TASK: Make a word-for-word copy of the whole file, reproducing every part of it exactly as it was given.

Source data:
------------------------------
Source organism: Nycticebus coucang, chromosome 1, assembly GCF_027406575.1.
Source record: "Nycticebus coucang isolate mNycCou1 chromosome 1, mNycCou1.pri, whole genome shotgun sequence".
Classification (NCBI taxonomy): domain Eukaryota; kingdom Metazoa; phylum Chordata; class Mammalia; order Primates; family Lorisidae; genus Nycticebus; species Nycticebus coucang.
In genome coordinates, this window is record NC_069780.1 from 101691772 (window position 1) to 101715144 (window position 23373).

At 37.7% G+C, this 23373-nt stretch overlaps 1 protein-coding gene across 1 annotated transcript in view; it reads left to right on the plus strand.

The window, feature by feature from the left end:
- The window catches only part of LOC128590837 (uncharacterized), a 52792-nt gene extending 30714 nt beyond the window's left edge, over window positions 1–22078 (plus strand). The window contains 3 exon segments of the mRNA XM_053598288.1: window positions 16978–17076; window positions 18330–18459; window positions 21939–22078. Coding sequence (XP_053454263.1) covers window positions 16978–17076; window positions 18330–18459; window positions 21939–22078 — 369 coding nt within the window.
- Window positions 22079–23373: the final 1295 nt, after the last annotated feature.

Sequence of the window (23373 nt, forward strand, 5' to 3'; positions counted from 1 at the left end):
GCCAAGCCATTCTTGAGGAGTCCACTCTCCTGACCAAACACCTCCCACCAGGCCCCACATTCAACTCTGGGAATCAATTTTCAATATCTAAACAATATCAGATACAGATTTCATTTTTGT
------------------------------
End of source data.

Source organism: Nycticebus coucang, chromosome 1, assembly GCF_027406575.1.
Source record: "Nycticebus coucang isolate mNycCou1 chromosome 1, mNycCou1.pri, whole genome shotgun sequence".
Classification (NCBI taxonomy): domain Eukaryota; kingdom Metazoa; phylum Chordata; class Mammalia; order Primates; family Lorisidae; genus Nycticebus; species Nycticebus coucang.
In genome coordinates, this window is record NC_069780.1 from 101691772 (window position 1) to 101715144 (window position 23373).

At 37.7% G+C, this 23373-nt stretch overlaps 1 protein-coding gene across 1 annotated transcript in view; it reads left to right on the plus strand.

The window, feature by feature from the left end:
- The window catches only part of LOC128590837 (uncharacterized), a 52792-nt gene extending 30714 nt beyond the window's left edge, over window positions 1–22078 (plus strand). The window contains 3 exon segments of the mRNA XM_053598288.1: window positions 16978–17076; window positions 18330–18459; window positions 21939–22078. Coding sequence (XP_053454263.1) covers window positions 16978–17076; window positions 18330–18459; window positions 21939–22078 — 369 coding nt within the window.
- Window positions 22079–23373: the final 1295 nt, after the last annotated feature.

Sequence of the window (23373 nt, forward strand, 5' to 3'; positions counted from 1 at the left end):
GCCAAGCCATTCTTGAGGAGTCCACTCTCCTGACCAAACACCTCCCACCAGGCCCCACATTCAACTCTGGGAATCAATTTTCAATATCTAAACAATATCAGATACAGATTTCATTTTTGT